The investigators found that even though colorectal cancer screening rates increased over the three-year period, there was evidence of ongoing under-utilization. In 2000, only 38 percent of patients reported that they had been screened with any test (23 percent reported screening by endoscopy [sigmoidoscopy or colonoscopy], and 22 percent reported screening by fecal occult blood test). In 2003, screening rates increased to 50 percent for any test (39 percent for endoscopy, and 24 percent for fecal occult blood test).

Individuals who reported that they had discussed colorectal cancer screening with their doctor were significantly more likely to be screened. Conversely, those who reported barriers to colorectal cancer screening, like concerns about cost or fears that cancer would be discovered, were less likely to be screened.

The authors concluded that the results "suggest that interventions focused solely on educating patients are not likely to increase rates significantly." They noted that it is also important that "the provider and related health care system must be able to include discussions and recommendations for colorectal cancer screening in practice."

Article: "Predictors of Colorectal Cancer Screening From Patients Enrolled in a Managed Care Health Plan." Melissa M. Farmer, Roshan Bastani, Lorna Kwan, Michael Belman, and Patricia A. Ganz. CANCER; Published Online: February 11, 2008 (DOI: 10.1002/cncr.23290); Print Issue Date: March 15, 2008.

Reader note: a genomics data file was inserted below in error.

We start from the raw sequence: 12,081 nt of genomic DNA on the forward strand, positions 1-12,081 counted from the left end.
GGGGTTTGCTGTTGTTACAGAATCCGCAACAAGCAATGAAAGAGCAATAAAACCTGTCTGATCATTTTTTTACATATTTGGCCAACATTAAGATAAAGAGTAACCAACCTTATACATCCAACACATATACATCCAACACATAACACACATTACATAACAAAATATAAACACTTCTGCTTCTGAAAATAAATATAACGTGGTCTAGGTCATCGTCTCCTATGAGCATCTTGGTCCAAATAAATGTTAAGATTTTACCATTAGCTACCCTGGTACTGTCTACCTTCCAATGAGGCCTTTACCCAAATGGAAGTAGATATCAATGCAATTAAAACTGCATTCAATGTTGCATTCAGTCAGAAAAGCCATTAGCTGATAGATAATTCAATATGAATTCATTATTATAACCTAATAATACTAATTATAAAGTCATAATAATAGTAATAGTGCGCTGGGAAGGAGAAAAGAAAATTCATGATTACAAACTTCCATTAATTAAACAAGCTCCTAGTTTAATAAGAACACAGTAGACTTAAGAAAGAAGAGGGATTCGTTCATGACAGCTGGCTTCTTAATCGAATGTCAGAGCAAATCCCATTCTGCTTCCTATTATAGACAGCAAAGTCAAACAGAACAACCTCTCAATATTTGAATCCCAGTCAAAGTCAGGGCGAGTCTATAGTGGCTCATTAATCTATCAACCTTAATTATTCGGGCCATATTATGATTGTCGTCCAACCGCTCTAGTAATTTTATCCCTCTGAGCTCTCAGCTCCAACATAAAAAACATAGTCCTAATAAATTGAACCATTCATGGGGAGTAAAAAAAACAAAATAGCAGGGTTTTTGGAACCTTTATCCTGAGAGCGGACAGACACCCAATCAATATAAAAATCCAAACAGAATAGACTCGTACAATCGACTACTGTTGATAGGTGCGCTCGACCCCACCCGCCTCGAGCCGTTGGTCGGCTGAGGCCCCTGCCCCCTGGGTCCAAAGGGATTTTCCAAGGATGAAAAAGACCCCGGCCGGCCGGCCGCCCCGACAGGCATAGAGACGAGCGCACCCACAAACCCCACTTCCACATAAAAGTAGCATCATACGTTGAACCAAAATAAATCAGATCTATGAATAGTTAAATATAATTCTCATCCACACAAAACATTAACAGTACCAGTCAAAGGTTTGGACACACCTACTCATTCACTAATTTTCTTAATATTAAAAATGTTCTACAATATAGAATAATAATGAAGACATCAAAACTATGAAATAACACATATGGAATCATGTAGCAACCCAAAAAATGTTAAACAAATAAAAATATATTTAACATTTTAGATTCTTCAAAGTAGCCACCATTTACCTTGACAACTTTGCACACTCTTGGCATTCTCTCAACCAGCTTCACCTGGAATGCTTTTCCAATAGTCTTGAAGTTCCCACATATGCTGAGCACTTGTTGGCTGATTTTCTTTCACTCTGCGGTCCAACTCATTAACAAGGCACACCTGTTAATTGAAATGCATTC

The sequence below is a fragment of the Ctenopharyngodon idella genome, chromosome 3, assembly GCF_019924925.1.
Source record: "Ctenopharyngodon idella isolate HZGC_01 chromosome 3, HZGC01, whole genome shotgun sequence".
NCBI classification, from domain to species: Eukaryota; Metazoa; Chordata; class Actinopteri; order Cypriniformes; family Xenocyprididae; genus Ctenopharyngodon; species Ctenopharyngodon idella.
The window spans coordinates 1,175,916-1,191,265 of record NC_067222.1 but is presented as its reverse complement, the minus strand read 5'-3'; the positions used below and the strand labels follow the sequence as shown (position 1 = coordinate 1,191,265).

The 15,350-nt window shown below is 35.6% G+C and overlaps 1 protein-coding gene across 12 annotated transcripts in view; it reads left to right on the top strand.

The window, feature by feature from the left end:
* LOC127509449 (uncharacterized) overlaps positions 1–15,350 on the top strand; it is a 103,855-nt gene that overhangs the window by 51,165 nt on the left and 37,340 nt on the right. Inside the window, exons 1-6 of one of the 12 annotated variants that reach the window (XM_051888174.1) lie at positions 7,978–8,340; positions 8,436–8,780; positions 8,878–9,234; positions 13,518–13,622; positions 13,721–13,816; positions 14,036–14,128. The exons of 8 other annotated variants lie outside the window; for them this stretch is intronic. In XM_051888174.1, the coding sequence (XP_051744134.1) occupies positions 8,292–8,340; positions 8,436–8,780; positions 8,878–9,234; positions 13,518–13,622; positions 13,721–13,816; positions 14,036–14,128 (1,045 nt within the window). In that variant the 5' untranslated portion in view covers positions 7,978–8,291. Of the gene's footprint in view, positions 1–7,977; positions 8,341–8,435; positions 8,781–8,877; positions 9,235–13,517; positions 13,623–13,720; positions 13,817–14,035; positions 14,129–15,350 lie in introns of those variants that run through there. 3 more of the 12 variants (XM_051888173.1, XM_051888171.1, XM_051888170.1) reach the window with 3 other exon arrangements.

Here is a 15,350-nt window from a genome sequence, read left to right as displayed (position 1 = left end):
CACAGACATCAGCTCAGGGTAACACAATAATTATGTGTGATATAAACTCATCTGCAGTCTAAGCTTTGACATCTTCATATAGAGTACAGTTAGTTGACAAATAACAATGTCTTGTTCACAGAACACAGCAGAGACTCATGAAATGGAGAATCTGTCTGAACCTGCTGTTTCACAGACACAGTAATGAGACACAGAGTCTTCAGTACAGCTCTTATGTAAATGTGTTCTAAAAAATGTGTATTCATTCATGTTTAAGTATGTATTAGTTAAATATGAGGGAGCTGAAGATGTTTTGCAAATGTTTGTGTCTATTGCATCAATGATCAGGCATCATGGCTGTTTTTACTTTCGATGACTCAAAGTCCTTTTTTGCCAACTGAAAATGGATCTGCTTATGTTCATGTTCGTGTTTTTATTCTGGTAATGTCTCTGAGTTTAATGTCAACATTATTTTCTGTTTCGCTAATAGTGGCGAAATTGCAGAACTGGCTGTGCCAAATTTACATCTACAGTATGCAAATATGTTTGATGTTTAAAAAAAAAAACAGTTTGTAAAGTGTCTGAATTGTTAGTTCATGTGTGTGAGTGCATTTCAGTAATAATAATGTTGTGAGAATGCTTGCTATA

Story Source:

The above story is based on materials provided by Wiley-Blackwell. Note: Materials may be edited for content and length.


Cite This Page:

Wiley-Blackwell. "Why Patients Resist Colorectal Cancer Screening And How Health Care Providers Can Help." ScienceDaily. ScienceDaily, 13 February 2008. <www.sciencedaily.com/releases/2008/02/080211083622.htm>.
Wiley-Blackwell. (2008, February 13). Why Patients Resist Colorectal Cancer Screening And How Health Care Providers Can Help. ScienceDaily. Retrieved September 1, 2014 from www.sciencedaily.com/releases/2008/02/080211083622.htm
Wiley-Blackwell. "Why Patients Resist Colorectal Cancer Screening And How Health Care Providers Can Help." ScienceDaily. www.sciencedaily.com/releases/2008/02/080211083622.htm (accessed September 1, 2014).

Share This




More Health & Medicine News

Monday, September 1, 2014